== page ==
New sparrow song goes viral!

Scientists noticed how a new style of singing moved through sparrow populations from BC across the Canadian prairies
sparrow song The white-throated sparrow was the species studied in this case of the catchy song. (© Melodyanne - Dreamstime.com)


The term 'songbird' isn't just a cute phrase. These birds—from jays and robins to warblers and cuckoos—all have signature bird songs.

These tunes are so distinct from species to species, that some people can recognize a bird just by its song. They don't even need to see it.

Research shows that many species of songbird have regional dialects where the songs are similar, but a bit different than elsewhere. It's a bit like how humans have accents or phrases that are unique to a city, area, or country. And now, scientists have found something really interesting.

A new white-throated sparrow song in Canada that has spent the last two decades going 'viral' across half the country!

What a catchy tune!

The sparrow song in question was first noticed in British Columbia in the late 1990s. Normally, sparrows end their call in what is called a triplet pattern. (Think a rhythm that is 1-2-3, 1-2-3, 1-2-3.)

But these BC sparrows were using a doublet (1-2, 1-2, 1-2). You can see the comparison in the video below.

Normally, this doublet version would just be seen as a regional dialect. Sparrows in BC go "tweet-tweet", not "tweet-tweet-tweet". But then researchers noticed that between 2000 and 2019, the doublet song slowly made its way across the prairies to other sparrows.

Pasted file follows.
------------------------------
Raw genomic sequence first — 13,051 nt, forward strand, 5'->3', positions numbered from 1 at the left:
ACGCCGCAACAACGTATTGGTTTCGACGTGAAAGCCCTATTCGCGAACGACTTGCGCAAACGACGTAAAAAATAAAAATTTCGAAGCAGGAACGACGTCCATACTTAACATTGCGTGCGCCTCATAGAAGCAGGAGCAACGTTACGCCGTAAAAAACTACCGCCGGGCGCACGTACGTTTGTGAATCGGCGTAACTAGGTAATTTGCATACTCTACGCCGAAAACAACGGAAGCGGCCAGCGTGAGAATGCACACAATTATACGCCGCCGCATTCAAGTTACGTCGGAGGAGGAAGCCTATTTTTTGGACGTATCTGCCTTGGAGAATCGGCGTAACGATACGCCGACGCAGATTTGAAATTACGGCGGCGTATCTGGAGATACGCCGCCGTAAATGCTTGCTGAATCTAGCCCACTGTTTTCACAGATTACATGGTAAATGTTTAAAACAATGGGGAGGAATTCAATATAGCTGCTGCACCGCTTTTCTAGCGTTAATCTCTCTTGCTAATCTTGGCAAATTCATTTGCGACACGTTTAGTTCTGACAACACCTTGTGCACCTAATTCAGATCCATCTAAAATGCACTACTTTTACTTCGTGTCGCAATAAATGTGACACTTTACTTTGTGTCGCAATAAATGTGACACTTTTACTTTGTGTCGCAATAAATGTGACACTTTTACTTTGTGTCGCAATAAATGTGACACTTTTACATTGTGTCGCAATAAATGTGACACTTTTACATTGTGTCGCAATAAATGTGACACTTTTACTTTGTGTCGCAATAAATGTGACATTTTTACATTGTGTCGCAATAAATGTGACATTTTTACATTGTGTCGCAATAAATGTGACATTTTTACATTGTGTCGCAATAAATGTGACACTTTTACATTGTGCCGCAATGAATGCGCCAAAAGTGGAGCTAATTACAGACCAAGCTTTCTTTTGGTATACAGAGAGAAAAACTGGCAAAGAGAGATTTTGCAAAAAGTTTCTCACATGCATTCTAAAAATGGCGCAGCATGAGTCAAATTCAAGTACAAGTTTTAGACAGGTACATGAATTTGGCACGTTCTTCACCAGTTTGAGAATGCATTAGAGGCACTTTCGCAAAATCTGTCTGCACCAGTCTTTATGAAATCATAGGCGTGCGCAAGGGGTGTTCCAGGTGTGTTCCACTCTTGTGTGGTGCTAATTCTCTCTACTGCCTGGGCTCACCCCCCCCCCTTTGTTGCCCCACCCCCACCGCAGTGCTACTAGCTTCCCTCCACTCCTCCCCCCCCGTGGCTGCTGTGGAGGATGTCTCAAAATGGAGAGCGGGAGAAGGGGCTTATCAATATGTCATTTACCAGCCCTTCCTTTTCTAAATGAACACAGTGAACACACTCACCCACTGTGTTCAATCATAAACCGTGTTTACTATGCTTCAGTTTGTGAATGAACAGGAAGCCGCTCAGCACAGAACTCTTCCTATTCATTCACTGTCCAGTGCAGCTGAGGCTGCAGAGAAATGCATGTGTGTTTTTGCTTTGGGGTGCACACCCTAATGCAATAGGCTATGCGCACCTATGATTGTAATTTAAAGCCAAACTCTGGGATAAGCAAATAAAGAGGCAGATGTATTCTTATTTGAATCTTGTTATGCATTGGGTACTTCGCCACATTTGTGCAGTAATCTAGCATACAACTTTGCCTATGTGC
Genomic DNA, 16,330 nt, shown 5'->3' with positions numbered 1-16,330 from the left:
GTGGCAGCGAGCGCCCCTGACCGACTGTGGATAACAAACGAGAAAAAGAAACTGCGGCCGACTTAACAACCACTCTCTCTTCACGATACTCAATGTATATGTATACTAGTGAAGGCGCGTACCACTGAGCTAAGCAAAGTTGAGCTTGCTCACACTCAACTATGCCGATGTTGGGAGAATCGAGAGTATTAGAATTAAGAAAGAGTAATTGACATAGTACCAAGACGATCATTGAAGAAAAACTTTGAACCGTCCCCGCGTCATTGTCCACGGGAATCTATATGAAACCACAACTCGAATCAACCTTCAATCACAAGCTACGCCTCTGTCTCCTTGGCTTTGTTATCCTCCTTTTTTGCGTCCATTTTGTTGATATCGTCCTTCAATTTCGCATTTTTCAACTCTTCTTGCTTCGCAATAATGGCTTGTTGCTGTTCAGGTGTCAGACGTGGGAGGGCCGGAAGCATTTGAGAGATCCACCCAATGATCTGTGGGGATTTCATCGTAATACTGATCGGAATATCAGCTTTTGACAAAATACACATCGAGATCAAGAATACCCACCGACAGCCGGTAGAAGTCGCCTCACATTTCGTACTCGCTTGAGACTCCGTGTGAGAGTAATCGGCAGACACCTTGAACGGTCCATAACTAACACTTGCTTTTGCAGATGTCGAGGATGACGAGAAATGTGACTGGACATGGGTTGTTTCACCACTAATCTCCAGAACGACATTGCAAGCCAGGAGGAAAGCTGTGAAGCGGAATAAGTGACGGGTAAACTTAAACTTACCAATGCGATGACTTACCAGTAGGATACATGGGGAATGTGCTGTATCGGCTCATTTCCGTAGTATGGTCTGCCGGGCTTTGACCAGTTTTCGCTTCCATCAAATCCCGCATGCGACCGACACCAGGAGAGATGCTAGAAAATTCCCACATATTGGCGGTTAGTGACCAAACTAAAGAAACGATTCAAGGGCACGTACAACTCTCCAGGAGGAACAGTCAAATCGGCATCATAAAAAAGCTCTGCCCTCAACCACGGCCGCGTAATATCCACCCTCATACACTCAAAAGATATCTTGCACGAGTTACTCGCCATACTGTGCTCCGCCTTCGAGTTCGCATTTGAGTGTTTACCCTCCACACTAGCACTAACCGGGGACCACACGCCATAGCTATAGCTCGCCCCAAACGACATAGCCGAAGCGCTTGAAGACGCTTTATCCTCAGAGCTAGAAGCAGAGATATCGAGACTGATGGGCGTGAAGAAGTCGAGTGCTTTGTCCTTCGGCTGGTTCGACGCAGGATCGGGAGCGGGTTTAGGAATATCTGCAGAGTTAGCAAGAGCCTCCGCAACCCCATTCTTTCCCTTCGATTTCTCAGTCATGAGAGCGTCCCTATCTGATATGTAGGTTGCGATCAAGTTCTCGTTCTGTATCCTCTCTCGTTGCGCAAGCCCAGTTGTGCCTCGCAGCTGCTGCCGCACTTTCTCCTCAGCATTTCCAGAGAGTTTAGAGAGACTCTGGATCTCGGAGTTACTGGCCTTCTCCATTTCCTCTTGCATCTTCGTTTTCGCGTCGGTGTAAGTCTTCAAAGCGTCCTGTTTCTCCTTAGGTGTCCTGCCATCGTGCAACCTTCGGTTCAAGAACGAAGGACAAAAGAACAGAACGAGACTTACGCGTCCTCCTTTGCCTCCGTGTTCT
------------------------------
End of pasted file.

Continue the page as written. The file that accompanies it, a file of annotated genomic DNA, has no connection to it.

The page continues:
Eventually, sparrows in Manitoba were singing this way, changing a song that had been the same since the 1950s!

Is this just the way things go?

For biologists—like the author of this study, Ken Otter of the University of Northern British Columbia—this type of universal change is unheard of. But, as he told ScienceAlert recently, "It could well be a 'we haven't noticed it before'" phenomenon.

In other words, this kind of evolution actually happens all the time, we just haven't been able to catch it. But the evidence to such changes may already be out there.

People have been privately recording bird songs for decades. Now, biologists like Otter are using modern technology to share these bird song recordings from across the continent to try and hear any changes they may have missed.

Whatever they find, the story of the viral BC sparrow song suggests that, just like humans, how animals communicate is always changing. And that birds get songs stuck in their heads, too!


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